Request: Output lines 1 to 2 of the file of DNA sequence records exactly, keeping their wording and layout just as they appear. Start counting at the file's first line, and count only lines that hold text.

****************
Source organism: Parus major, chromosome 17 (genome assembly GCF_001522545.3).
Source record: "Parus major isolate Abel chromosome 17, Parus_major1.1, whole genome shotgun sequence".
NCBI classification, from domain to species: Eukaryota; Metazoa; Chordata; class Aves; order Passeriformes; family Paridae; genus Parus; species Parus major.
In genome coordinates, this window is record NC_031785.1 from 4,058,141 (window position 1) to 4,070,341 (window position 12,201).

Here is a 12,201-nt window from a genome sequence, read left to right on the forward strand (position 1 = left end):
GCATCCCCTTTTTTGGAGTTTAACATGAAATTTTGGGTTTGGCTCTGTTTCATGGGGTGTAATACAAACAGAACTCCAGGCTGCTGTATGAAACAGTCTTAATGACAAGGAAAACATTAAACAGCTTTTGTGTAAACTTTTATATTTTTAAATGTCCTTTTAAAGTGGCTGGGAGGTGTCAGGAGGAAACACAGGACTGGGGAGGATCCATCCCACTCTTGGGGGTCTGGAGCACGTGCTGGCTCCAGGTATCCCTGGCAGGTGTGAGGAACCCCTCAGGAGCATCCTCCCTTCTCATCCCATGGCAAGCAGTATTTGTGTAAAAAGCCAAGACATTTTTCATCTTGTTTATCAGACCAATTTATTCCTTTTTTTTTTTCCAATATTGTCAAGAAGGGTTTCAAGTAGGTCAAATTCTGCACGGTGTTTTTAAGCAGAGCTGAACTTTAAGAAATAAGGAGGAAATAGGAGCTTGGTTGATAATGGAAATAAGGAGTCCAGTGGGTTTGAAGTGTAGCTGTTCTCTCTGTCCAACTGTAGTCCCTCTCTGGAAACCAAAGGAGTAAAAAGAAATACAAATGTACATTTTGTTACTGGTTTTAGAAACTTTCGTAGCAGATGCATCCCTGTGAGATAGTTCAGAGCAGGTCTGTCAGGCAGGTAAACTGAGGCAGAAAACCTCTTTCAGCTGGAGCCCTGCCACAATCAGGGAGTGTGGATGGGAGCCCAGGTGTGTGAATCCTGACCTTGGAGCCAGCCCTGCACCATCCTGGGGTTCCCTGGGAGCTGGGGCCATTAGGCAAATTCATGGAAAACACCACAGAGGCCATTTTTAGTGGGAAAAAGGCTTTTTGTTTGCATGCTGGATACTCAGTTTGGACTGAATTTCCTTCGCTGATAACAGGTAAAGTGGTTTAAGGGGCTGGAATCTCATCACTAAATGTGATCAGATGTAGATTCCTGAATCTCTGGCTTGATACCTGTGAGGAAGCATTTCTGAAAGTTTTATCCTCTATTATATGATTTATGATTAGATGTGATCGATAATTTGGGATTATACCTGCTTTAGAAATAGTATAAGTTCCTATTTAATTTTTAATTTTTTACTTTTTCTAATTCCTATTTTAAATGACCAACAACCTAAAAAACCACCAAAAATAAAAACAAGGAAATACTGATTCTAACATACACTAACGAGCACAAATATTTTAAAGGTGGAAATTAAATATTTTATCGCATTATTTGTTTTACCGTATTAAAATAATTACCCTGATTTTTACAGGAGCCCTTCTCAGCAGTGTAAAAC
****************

Source organism: Parus major, chromosome 17 (genome assembly GCF_001522545.3).
Source record: "Parus major isolate Abel chromosome 17, Parus_major1.1, whole genome shotgun sequence".